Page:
Cape Town’s tourism sector is well on its way to recovery to post-pandemic figures, according to tourism leaders in the Mother City.
This is underpinned by preliminary statistics received from Airports Company South Africa (Acsa), which showed that Cape Town International Airport (CTIA) recorded
266 656 international two-way passenger numbers for December 2022, resulting in a 95% recovery to the pre-pandemic numbers achieved in December 2019.
The domestic terminal, for the same month, recorded a strong 72% recovery when compared with the 2019 figure, with 790 514 two-way passengers recorded.
These latest figures are expected to bring the two-way passenger numbers for CTIA to over eight million in 2022.
Over this period, Provincial Traffic Services also noted high levels of traffic on Western Cape roads as citizens and visitors travelled to and within the province.
Provincial Minister of Finance and Economic Opportunities, Mireille Wenger, welcomed what she termed a “spectacular recovery”.
“It has been a bumper season for the Cape! Wesgro is confident that the province is well on its way to moving from tourism recovery to tourism growth in 2023. Cape Town and the Western Cape will continue to flourish in the coming year, welcoming even more tourists to enjoy wide-open spaces and world-class yet affordable travel experiences,” she said.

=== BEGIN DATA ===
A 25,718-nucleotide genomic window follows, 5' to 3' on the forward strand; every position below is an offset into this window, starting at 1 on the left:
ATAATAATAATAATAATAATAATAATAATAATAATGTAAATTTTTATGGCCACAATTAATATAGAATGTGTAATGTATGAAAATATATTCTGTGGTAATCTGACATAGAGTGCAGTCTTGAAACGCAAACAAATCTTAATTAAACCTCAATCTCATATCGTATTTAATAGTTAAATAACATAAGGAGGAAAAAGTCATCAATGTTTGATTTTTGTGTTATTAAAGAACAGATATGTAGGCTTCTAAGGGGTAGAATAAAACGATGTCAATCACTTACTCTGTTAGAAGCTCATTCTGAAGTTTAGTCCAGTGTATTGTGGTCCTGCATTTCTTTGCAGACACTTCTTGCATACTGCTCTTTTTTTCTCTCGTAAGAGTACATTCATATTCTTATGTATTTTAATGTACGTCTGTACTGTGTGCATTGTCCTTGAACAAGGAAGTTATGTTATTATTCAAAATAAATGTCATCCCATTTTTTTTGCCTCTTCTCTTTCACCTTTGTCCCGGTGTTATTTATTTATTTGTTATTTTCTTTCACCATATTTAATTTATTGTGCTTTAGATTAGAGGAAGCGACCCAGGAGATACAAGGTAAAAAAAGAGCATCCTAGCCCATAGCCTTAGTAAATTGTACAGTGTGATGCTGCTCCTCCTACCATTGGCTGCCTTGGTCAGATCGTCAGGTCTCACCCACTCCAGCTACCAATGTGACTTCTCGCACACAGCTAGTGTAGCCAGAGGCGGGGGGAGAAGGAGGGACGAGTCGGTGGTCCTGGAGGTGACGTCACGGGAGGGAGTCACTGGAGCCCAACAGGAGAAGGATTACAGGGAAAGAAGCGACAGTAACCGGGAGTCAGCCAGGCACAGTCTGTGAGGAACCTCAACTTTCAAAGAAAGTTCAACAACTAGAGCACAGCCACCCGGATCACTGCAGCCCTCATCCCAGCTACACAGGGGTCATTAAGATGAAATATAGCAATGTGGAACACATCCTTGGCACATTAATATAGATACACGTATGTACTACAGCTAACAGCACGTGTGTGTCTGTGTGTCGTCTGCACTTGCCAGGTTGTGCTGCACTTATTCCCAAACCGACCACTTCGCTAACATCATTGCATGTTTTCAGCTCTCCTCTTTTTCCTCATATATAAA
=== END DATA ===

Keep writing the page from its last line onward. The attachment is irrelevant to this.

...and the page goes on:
Cruising on the up
Cruise Cape Town, powered by Wesgro, also indicated that on two separate days this season, the Cape Town Cruise Terminal welcomed three ships in the terminal on the same day, a first for the port.
December 21 saw Hanseatic Spirit (200 pax), Norwegian Jade (2100 pax) and Seven Seas Voyager (600 pax) in port together and, on January 3, the cruise terminal welcomed the Azamara Journey (with 359 passengers), the MSC Sinfonia with 2000 passengers and the Norwegian Jade (1 500 passengers) – a bumper 3 859 passengers.
Wenger noted that this cruising season (November ’22 to April ’23) there would be 75 ship visits to the Cape Town Cruise Terminal, the largest amount in its history, of which 41 ships importantly were turnaround visits (i.e. passengers disembark here and new passengers board for a new journey).
“More visitors to our province mean more jobs for our residents and so this is excellent news indeed. We are committed to growing these figures even further by connecting Cape Town to more destinations around the world, and by doing whatever we can to remove barriers that stand in the way of this sector’s success,” she said.
James Vos, Cape Town’s Mayoral Committee Member for Economic Growth, has reiterated the City’s commitment to pulling out all the stops to support and strengthen the tourism sector this year.
“Tourism is a driver of employment and economic prosperity, accounting for one in 10 jobs worldwide and delivering one in five of all new jobs created in 2017, according to the World Travel and Tourism Council.
“My team and I will maintain our efforts to remove barriers that constrain the industry, such as continuing to push for a remote worker visa and implementing open skies agreements.”